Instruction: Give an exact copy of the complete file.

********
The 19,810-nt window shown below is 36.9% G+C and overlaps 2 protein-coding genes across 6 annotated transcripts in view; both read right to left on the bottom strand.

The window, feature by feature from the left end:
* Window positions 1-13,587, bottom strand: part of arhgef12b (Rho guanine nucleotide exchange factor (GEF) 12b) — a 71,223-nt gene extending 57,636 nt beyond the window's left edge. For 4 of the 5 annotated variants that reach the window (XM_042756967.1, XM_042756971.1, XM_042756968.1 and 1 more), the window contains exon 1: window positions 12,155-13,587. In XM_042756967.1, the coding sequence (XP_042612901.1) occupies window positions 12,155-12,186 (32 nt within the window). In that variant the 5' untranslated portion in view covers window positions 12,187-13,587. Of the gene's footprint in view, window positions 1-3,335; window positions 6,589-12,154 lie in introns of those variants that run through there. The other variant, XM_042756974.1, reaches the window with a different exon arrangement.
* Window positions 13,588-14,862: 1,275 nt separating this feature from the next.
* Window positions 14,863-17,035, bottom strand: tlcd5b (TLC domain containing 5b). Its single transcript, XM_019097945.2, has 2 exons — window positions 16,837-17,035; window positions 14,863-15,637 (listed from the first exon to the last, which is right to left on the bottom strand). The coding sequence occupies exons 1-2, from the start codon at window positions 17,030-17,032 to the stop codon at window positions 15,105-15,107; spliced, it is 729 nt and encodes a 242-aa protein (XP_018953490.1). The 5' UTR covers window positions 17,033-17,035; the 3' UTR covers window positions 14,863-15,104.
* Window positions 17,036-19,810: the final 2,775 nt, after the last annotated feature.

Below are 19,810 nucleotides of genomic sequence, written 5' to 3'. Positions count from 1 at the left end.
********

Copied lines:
The 19,810-nt window shown below is 36.9% G+C and overlaps 2 protein-coding genes across 6 annotated transcripts in view; both read right to left on the bottom strand.

The window, feature by feature from the left end:
* Window positions 1-13,587, bottom strand: part of arhgef12b (Rho guanine nucleotide exchange factor (GEF) 12b) — a 71,223-nt gene extending 57,636 nt beyond the window's left edge. For 4 of the 5 annotated variants that reach the window (XM_042756967.1, XM_042756971.1, XM_042756968.1 and 1 more), the window contains exon 1: window positions 12,155-13,587. In XM_042756967.1, the coding sequence (XP_042612901.1) occupies window positions 12,155-12,186 (32 nt within the window). In that variant the 5' untranslated portion in view covers window positions 12,187-13,587. Of the gene's footprint in view, window positions 1-3,335; window positions 6,589-12,154 lie in introns of those variants that run through there. The other variant, XM_042756974.1, reaches the window with a different exon arrangement.
* Window positions 13,588-14,862: 1,275 nt separating this feature from the next.
* Window positions 14,863-17,035, bottom strand: tlcd5b (TLC domain containing 5b). Its single transcript, XM_019097945.2, has 2 exons — window positions 16,837-17,035; window positions 14,863-15,637 (listed from the first exon to the last, which is right to left on the bottom strand). The coding sequence occupies exons 1-2, from the start codon at window positions 17,030-17,032 to the stop codon at window positions 15,105-15,107; spliced, it is 729 nt and encodes a 242-aa protein (XP_018953490.1). The 5' UTR covers window positions 17,033-17,035; the 3' UTR covers window positions 14,863-15,104.
* Window positions 17,036-19,810: the final 2,775 nt, after the last annotated feature.

Below are 19,810 nucleotides of genomic sequence, written 5' to 3'. Positions count from 1 at the left end.